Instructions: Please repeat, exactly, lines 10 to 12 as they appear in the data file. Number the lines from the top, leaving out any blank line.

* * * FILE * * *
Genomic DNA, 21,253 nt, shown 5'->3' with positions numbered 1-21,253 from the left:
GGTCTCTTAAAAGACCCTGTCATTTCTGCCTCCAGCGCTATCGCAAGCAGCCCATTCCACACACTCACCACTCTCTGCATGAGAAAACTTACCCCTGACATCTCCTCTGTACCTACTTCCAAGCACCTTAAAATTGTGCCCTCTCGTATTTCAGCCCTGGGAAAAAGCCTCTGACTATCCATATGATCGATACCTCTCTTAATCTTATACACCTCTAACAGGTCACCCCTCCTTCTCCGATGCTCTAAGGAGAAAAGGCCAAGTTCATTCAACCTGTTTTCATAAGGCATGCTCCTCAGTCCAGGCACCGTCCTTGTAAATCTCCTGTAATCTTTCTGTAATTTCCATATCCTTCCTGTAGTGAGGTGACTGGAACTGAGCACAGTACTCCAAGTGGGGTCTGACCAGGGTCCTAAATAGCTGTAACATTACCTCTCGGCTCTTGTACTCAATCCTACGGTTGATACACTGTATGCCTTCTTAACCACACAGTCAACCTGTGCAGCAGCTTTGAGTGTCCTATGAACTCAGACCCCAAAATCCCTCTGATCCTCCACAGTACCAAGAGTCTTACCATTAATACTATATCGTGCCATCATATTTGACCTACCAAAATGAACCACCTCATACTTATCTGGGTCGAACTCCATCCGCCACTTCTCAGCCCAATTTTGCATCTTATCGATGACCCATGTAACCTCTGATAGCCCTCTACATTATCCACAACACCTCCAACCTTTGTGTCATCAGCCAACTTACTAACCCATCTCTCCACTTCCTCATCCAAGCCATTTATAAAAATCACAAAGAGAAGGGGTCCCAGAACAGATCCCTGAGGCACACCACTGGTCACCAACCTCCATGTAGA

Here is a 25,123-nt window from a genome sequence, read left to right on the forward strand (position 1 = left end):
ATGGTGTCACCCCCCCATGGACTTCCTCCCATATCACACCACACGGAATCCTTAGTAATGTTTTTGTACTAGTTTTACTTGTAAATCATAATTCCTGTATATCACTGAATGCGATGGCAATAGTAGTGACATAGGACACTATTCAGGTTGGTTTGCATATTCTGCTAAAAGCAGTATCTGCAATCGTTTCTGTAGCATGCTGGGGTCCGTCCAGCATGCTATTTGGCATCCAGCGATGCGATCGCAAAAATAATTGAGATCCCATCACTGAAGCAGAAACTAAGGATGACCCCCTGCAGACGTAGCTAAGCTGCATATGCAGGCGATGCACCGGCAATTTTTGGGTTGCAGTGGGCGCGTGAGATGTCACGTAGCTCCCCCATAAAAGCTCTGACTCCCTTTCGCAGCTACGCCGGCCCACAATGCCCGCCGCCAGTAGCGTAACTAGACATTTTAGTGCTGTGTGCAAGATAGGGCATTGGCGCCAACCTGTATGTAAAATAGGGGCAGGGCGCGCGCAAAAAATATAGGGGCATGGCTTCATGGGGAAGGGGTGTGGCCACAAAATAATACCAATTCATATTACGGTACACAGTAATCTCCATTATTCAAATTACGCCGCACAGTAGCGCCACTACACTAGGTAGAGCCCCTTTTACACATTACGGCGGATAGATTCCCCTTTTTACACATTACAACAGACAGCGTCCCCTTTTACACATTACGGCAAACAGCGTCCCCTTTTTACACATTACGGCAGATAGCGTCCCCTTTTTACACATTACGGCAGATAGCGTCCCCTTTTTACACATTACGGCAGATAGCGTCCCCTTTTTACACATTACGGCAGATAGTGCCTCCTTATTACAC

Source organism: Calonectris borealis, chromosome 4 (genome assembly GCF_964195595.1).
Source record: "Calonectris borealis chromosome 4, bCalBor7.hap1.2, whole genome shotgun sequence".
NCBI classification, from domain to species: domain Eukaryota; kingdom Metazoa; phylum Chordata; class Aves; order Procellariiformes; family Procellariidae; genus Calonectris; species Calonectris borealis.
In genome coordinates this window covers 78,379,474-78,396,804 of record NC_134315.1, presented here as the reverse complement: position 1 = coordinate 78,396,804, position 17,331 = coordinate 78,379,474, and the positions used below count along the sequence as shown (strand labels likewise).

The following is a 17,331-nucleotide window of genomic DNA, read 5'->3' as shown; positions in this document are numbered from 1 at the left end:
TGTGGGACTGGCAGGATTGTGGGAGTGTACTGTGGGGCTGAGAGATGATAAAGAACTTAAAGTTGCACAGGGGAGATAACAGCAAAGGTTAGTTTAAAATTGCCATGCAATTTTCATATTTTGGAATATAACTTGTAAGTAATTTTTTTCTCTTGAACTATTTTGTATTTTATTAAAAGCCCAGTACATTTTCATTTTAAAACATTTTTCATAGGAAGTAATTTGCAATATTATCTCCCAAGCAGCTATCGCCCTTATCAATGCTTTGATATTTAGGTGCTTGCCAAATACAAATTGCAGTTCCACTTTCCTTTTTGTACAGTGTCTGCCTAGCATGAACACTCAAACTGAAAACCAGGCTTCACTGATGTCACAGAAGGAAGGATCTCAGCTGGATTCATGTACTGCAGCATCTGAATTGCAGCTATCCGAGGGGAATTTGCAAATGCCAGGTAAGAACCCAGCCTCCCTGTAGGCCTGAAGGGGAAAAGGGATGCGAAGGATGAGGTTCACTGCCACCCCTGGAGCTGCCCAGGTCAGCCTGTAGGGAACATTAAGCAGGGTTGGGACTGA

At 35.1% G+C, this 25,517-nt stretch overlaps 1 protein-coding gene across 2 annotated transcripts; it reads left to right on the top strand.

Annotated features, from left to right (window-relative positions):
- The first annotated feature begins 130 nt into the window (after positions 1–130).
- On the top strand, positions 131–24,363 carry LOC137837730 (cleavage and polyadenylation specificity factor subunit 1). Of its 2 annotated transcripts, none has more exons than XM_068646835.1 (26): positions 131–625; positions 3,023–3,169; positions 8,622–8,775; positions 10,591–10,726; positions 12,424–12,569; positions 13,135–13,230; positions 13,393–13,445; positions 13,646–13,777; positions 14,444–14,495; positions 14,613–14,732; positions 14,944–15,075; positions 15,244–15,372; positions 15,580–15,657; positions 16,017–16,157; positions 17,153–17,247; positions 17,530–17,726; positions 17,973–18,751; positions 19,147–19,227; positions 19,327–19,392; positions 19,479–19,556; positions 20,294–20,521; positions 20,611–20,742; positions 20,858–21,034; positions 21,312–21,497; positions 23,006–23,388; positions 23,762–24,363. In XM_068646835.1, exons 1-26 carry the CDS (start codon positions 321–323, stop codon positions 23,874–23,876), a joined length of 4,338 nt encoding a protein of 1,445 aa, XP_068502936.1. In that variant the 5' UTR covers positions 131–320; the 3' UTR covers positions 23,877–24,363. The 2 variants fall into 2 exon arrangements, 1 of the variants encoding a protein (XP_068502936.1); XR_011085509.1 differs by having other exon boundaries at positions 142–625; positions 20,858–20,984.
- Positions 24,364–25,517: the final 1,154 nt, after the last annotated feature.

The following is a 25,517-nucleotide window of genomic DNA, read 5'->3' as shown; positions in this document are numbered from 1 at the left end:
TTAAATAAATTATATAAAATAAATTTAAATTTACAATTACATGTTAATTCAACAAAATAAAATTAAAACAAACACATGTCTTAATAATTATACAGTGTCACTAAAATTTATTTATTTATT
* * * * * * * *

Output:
TGTGGGACTGGCAGGATTGTGGGAGTGTACTGTGGGGCTGAGAGATGATAAAGAACTTAAAGTTGCACAGGGGAGATAACAGCAAAGGTTAGTTTAAAATTGCCATGCAATTTTCATATTTTGGAATATAACTTGTAAGTAATTTTTTTCTCTTGAACTATTTTGTATTTTATTAAAAGCCCAGTACATTTTCATTTTAAAACATTTTTCATAGGAAGTAATTTGCAATATTATCTCCCAAGCAGCTATCGCCCTTATCAATGCTTTGATATTTAGGTGCTTGCCAAATACAAATTGCAGTTCCACTTTCCTTTTTGTACAGTGTCTGCCTAGCATGAACACTCAAACTGAAAACCAGGCTTCACTGATGTCACAGAAGGAAGGATCTCAGCTGGATTCATGTACTGCAGCATCTGAATTGCAGCTATCCGAGGGGAATTTGCAAATGCCAGGTAAGAACCCAGCCTCCCTGTAGGCCTGAAGGGGAAAAGGGATGCGAAGGATGAGGTTCACTGCCACCCCTGGAGCTGCCCAGGTCAGCCTGTAGGGAACATTAAGCAGGGTTGGGACTGA

At 35.1% G+C, this 25,517-nt stretch overlaps 1 protein-coding gene across 2 annotated transcripts; it reads left to right on the top strand.

Annotated features, from left to right (window-relative positions):